When we think about the damage to citizens in the battle of Okinawa, shudan jiketsu can be raised as the most peculiar case.
First of all we have to clarify the term shudan jiketsu.
When we say “jiketsu” (self-determination, suicide) the precondition is “spontaneity, voluntariness of those who choose death.” It is impossible for infants and toddlers to commit “jiketsu” and there is no one who spontaneously kills close relatives.
Mutual killing of close relatives, meaning that “parents kill young children, children kill parents, big brothers kill little brothers and sisters, and husbands kill their wives,” occurred on the battlefield where the imperial army and citizens mingled.
In Army Strategies in the Okinawa Area compiled by the War History Office of the Ministry of Defense, it is written: “They achieved shudan jiketsu and died for the imperial country with a sacrificial spirit in order to end the trouble brought on combatants.” But this claim goes against the facts. Citizens on the battlefield did not choose death voluntarily.
Although there are numerous interrelated factors, basically people were forced to kill close relatives by compulsion of the imperial army and local leaders who followed the imperial army. Enforcing the mutual killing of close relatives is of the same quality and the same root as the killing of citizens by the imperial army.
One cannot call the death of people who “were forced” or “cornered” shudan jiketsu [if the term indicates voluntary suicide]. It is improper to call this reality shudan jiketsu. Hindering properly conveying reality, it invites misunderstanding and confusing.
The term shudan jiketsu has been used since the 1950s and some say that “it walks on its own with an established meaning,” but if one uses the term shudan jiketsu without explaining the realities behind it, that invites misunderstanding and confusion. The reality of the term shudan jiketsu, I must reiterate, is “residents mass death by the imperial army’s coercion and inducement.”
Behind “residents mass death” in the Battle of Okinawa was imperial subject education (education to make everyone an imperial subject) which rendered dying for the emperor the supreme national morality (kokumin dotoku). In the Battle of Okinawa, “the unification of the military, government, and civilians living together and dying together” was emphasized, and “a sense of solidarity about death” was cultivated. At that moment, knowledgeable Okinawans played essential roles, including those in the Association of Reservists, the Support Group of Adult Men, and police and military affairs chiefs of local and municipal government.
When given hand grenades by the Japanese military, leaders of the islands accepted them, thinking it natural that “all residents die when the moment demands”. We cannot, however, think of this as “spontaneity and voluntariness” of “shudan jiketsu”. This was an era when it was impossible to decline “death” ordered by the imperial army.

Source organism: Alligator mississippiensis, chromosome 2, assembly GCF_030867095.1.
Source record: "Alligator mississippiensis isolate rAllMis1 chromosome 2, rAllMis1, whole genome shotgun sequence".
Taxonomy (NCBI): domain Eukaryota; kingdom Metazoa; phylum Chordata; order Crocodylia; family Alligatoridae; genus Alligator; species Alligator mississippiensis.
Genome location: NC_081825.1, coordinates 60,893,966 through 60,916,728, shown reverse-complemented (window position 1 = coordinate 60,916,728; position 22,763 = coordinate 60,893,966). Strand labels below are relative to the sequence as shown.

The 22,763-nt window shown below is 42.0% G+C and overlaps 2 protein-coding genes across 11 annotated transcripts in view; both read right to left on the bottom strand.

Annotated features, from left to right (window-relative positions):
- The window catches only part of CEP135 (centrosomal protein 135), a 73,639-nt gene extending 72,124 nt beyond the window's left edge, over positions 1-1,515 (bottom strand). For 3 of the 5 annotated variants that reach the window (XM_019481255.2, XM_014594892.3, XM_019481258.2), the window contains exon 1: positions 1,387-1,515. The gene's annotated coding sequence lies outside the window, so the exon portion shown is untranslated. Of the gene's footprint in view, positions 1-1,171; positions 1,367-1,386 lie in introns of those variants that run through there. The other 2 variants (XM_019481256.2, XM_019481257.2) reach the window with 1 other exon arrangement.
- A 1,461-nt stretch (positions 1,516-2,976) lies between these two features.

The extreme fear of “brute Americans and British” [cultivated by the Japanese military] was a factor that made people choose death. Japanese military experiences of slaughter of Chinese people on the continent since the “Manchurian Incident” was widely discussed; and about the fate of residents at large at the time when the war turned out to be a “losing battle”, people despaired anticipating plunder, violence, slaughter by the American military. There were returned migrants who thought “the American military can no way be expected to kill residents”, but returnees were regarded as suspected spies and hence were unable to speak positively. To make such a statement was to court denunciation as a spy and slaughtered.
A Marine guards Japanese prisoners of war after the Battle of Okinawa.
More than 148,000 civilians died in the campaign.
There are people who were driven by the perverse idea that, rather than seeing female siblings and wives being killed cruelly and outraged by brute Americans and Brits, it was an act of love by close relatives to kill them with their own hands.
The fear of spy hunting by the imperial army accentuated the sense of despair among residents. The imperial army’s policy was never to hand over residents who knew military secrets. To accept the protection of the US military was regarded as spying. Residents positioned between the Japanese and American military were driven to “death”. Their hope to live was cut off by the shelling of the islands. Knowing that there was no escape route, they anticipated a cruel death. That too was one cause of their “hurrying to death”.
“Mass death of residents” took place when these elements joined together, causing panic that led to mutual killing of close relatives in local communities. Fear and madness overwhelmed village communities. ã€€
“Mass Death” in Encircled Areas